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Waiting for Ethernet's third guy
By Tom Nolle, CIMI Corp.

May 14, 2008 5:47 PM

The way Carrier Ethernet equipment is sold today, we tend to see vendors in one of two camps: the Sonet-replacement, claw-your-way-up-from-the-bottom-of-the-network guys or the enterprise-services, claw-your-way-down-from-the-top guys. But operators I've talked to aren't particularly interested in either one of those two guys. They're looking for a third guy — a guy who says Ethernet is to metro infrastructure what IP is to the core. A guy who will show me I can create services and do traffic engineering in a flexible way on top of Ethernet. I don't care if it uses [provider backbone transport] or [provider backbone bridges]; I just care that I have those sets of properties. Because there are situations in my network where I believe deploying IP is not my best choice.

“You could argue that the logical star topology of metro networks tends to favor simple Level 2 solutions such as Ethernet. Almost all the traffic on metro networks is focused on getting out of the metro. In core networks, you have a relatively promiscuous distribution of traffic among the exit points; there's no real predictable path. So connectionless IP protocols are great for core missions. But in the metro, if all my traffic is going to an off-ramp, what do I need routing for?

“In the U.K., the higher density of demand makes it possible to extend metro architectures between metros. BT became a focus for IP/MPLS versus Ethernet PBT. It had a choice between deploying Level 2 or 3 across a wider area. Most operators don't. They'll do Ethernet or IP, and all they're trying to figure out is how to optimize whichever choice they make.

“There are other things going on at the demand level that are beginning to make metro infrastructure look a little more like the core, and vice versa. So over time it's very likely there will be increased collision between the PBT folks and the MPLS folks and between the Ethernet guys and the router guys. (I've never had clients get mad at me for saying things like, ‘Your company's going to die,’ but I've had people get mad at me for saying, ‘You should consider PBT.’ That's really offensive.)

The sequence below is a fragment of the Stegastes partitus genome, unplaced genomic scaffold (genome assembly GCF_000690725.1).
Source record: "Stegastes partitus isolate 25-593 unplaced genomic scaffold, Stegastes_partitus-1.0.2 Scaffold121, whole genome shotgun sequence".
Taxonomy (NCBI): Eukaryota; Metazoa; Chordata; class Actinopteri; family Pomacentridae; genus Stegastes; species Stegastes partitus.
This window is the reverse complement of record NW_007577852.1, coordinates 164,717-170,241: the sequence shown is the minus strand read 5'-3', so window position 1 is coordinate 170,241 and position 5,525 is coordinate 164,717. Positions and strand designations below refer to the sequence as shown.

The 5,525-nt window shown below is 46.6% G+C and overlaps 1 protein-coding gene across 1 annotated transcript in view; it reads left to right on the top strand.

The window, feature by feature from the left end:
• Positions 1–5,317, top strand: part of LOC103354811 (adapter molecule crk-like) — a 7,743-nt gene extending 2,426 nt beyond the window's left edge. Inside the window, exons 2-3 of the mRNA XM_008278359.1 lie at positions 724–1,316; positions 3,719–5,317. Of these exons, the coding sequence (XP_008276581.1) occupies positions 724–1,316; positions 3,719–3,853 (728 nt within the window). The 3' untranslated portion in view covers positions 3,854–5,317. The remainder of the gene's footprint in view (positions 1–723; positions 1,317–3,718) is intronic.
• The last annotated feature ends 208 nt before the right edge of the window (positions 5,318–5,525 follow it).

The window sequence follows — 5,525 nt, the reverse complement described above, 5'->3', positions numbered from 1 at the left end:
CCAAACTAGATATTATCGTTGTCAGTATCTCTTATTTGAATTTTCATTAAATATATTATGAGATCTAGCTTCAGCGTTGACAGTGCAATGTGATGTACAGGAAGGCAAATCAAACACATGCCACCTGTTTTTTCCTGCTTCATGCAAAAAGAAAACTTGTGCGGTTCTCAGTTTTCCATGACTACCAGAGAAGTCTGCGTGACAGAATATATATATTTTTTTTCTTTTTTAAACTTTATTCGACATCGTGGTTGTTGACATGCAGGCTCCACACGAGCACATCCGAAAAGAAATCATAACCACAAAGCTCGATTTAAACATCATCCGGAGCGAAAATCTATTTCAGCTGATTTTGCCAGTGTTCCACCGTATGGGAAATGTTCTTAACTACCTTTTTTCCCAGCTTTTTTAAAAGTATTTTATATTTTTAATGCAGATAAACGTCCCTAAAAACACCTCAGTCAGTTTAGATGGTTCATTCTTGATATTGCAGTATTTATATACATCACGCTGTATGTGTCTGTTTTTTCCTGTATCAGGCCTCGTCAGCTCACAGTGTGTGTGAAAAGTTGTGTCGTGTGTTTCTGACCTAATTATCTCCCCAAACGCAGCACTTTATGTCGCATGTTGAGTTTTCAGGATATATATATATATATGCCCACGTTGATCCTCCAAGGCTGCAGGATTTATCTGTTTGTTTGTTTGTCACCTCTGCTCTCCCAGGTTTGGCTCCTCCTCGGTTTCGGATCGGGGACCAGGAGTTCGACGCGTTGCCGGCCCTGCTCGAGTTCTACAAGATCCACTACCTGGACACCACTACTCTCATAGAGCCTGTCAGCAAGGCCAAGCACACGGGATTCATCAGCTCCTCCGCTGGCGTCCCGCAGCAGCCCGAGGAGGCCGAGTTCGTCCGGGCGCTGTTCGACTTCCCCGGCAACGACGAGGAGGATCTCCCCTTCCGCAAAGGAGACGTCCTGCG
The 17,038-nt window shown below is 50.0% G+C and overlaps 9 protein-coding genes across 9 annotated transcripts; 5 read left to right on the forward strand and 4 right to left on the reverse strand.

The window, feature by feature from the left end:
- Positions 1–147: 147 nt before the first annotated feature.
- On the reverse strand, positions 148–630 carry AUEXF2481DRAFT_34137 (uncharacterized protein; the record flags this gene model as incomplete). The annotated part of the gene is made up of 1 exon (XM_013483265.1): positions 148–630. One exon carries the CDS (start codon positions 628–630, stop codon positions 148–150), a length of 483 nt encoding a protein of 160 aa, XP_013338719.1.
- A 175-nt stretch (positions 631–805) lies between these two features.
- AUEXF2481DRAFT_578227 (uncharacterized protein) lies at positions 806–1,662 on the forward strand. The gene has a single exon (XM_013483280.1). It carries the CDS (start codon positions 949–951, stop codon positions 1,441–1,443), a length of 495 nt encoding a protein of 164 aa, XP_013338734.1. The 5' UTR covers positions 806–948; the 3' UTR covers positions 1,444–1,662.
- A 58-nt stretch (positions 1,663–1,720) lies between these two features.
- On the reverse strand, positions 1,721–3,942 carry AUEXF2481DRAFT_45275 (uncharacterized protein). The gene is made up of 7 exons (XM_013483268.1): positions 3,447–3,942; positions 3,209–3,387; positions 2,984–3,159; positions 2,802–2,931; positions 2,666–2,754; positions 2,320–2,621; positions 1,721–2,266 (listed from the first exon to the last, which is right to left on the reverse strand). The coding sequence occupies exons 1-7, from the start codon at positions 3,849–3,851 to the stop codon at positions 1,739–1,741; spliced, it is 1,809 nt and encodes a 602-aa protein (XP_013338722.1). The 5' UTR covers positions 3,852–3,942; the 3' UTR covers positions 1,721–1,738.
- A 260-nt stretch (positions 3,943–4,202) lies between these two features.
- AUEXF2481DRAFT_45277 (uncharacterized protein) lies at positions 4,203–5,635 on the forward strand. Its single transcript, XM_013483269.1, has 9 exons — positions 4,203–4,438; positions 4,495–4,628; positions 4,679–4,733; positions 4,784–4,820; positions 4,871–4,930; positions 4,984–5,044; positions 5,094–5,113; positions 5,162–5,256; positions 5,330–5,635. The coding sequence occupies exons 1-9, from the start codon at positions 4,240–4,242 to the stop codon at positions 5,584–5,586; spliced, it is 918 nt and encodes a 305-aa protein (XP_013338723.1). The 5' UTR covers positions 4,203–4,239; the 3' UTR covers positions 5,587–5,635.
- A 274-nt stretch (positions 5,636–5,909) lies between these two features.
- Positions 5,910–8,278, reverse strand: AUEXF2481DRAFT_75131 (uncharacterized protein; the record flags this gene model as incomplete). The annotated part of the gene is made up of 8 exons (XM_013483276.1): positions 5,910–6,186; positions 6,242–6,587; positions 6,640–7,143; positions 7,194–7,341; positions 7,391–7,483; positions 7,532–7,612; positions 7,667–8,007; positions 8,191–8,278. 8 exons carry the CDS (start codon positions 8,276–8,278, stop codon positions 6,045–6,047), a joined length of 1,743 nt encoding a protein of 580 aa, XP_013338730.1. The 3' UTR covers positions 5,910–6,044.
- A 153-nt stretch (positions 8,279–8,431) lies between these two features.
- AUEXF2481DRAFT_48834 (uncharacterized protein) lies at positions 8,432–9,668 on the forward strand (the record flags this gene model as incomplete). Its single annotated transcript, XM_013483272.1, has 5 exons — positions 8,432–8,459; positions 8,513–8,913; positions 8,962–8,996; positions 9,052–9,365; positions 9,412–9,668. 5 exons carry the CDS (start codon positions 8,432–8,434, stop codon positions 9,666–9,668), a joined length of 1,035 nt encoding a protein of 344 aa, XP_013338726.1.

“Meanwhile, operators are saying, ‘I have traffic growth. I need a metro architecture that, first and foremost, supports my current incremental service missions, the ones my old architecture can't support. I'd then like it to gracefully absorb traffic from other missions as the equipment associated with those other missions ages out of rational sustaining. If I have users taking TDM voice channels on Sonet pipes, for example, why would I want to force them to convert to some kind of TDM over Ethernet?’

“When someone comes in and says, ‘I have the perfect answer to your resilient packet ring problem,’ they say, ‘I don't have one.’ If someone says, ‘I have the perfect answer to your carrier Ethernet access problem,’ they say, ‘I don't have that either.’ They have a metro bandwidth problem. The irony is carrier Ethernet and PBT solve that problem rather well. But there are still issues with carrier Ethernet, and those issues are predominantly linked to the fact that the carrier Ethernet process has been created by these two disparate camps. Because they haven't come together and created this third guy who's got the infrastructure mission, the voids associated with Ethernet in an infrastructure mission have never really been uncovered.”

TOM NOLLE is president of CIMI Corp.

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